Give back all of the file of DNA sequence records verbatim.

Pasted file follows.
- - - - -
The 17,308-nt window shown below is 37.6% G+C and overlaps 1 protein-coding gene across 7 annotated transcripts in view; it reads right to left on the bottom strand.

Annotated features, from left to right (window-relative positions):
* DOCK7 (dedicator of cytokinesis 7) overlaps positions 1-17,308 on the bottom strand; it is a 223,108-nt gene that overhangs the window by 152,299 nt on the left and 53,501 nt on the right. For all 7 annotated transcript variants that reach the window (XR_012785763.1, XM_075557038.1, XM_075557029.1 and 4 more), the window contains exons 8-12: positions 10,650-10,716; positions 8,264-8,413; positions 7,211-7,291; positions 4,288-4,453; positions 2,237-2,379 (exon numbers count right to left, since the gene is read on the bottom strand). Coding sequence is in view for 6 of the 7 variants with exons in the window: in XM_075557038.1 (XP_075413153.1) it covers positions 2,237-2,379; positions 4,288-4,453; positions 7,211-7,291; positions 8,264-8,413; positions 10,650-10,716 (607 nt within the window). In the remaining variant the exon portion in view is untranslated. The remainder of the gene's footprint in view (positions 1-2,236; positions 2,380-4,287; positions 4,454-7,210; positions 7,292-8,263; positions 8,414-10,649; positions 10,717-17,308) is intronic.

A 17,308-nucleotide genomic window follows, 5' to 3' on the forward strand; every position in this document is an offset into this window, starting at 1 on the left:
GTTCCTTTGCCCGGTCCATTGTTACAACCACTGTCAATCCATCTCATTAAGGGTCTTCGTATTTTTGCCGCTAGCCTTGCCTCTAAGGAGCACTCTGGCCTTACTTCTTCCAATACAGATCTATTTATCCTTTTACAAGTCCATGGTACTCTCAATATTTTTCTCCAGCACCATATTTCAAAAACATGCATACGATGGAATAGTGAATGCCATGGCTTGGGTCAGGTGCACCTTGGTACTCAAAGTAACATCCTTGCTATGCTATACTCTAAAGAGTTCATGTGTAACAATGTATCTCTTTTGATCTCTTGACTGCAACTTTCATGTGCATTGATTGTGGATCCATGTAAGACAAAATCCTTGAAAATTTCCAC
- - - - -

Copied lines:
The 17,308-nt window shown below is 37.6% G+C and overlaps 1 protein-coding gene across 7 annotated transcripts in view; it reads right to left on the bottom strand.

Annotated features, from left to right (window-relative positions):
* DOCK7 (dedicator of cytokinesis 7) overlaps positions 1-17,308 on the bottom strand; it is a 223,108-nt gene that overhangs the window by 152,299 nt on the left and 53,501 nt on the right. For all 7 annotated transcript variants that reach the window (XR_012785763.1, XM_075557038.1, XM_075557029.1 and 4 more), the window contains exons 8-12: positions 10,650-10,716; positions 8,264-8,413; positions 7,211-7,291; positions 4,288-4,453; positions 2,237-2,379 (exon numbers count right to left, since the gene is read on the bottom strand). Coding sequence is in view for 6 of the 7 variants with exons in the window: in XM_075557038.1 (XP_075413153.1) it covers positions 2,237-2,379; positions 4,288-4,453; positions 7,211-7,291; positions 8,264-8,413; positions 10,650-10,716 (607 nt within the window). In the remaining variant the exon portion in view is untranslated. The remainder of the gene's footprint in view (positions 1-2,236; positions 2,380-4,287; positions 4,454-7,210; positions 7,292-8,263; positions 8,414-10,649; positions 10,717-17,308) is intronic.

A 17,308-nucleotide genomic window follows, 5' to 3' on the forward strand; every position in this document is an offset into this window, starting at 1 on the left:
GTTCCTTTGCCCGGTCCATTGTTACAACCACTGTCAATCCATCTCATTAAGGGTCTTCGTATTTTTGCCGCTAGCCTTGCCTCTAAGGAGCACTCTGGCCTTACTTCTTCCAATACAGATCTATTTATCCTTTTACAAGTCCATGGTACTCTCAATATTTTTCTCCAGCACCATATTTCAAAAACATGCATACGATGGAATAGTGAATGCCATGGCTTGGGTCAGGTGCACCTTGGTACTCAAAGTAACATCCTTGCTATGCTATACTCTAAAGAGTTCATGTGTAACAATGTATCTCTTTTGATCTCTTGACTGCAACTTTCATGTGCATTGATTGTGGATCCATGTAAGACAAAATCCTTGAAAATTTCCAC